Hometown: Frankfurt, Germany
Occupation: Cabin boy
Location at time of fire: B-deck, Officers' mess
Werner Franz, born on May 22nd, 1922, was a 14 year-old cabin boy on the Hindenburg's final voyage. His father was a switchboard operator in a Frankfurt hotel for many years, but he became ill in early 1936 and could no longer work. Werner's mother therefore had to take care of the household and also hold down a job. His 16-year-old brother had been an apprentice waiter at the Frankfurter Hof since 1934, having gotten the job through his trade school. However, he didn't make nearly enough to support the family. Werner had left elementary school around Easter of 1936 to find work to help the family make ends meet.
Werner Franz spent months after leaving school looking for an apprenticeship. He was good with his hands, and eventually hoped to become an electrician or an engineer. Twice a week for three hours he'd go to trade school, but he was anxious to find work. He asked his brother to see if he could get him a position at the Frankfurter Hof, but Herr Wangemann, the hotel's director, though he thought very highly of the Franz boys, was unable to find him a position, as all apprenticeships were currently filled. The best he could do was to let them know if any apprenticeships opened up.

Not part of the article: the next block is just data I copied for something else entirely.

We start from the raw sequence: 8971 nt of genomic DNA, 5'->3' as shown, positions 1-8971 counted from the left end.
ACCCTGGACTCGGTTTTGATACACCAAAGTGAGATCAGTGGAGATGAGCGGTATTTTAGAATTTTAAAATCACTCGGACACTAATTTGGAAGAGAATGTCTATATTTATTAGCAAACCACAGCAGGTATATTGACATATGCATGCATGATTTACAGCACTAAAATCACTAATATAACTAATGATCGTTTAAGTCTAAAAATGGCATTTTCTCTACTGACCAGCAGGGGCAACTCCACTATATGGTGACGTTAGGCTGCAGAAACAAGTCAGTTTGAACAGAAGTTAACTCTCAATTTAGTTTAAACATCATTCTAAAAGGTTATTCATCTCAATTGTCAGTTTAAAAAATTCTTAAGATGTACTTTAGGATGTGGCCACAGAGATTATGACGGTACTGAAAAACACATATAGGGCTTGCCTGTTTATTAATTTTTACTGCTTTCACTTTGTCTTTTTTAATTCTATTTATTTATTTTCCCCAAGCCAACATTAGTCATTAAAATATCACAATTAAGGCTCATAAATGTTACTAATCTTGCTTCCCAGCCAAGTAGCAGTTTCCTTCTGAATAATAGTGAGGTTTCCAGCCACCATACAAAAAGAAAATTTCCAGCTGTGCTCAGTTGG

By autumn of that year, Werner was very discouraged. He wanted nothing more than to find a way to make some money to help his family. But there just wasn't any work for him. At 14 years old, he already knew what it was to be unemployed. Then, one day in mid-October, Werner's brother came bursting into the house, and excitedly told his parents that he'd spoken with Herr Wangemann and that the hotel director had recommended Werner for a job. Werner, sitting in his room dejected and brooding, had only to hear the word "job" before his ears pricked up and he heard his brother continue " as cabin boy on the Hindenburg."
His brother went on to say that Werner was to meet the next day with the Hindenburg's Chief Steward, Heinrich Kubis, at his apartment in Frankfurt. Werner was thrilled. Not only would he now finally be able to help his mother out by earning money, but he'd get to fly on one of the big Zeppelins that he and his friends had watched so many times flying out of the nearby Rhein-Main Airport. He'd be making a monthly salary of 60 marks (about $150, which was a considerable sum for a 14 year-old German to bring home in the late 1930s.)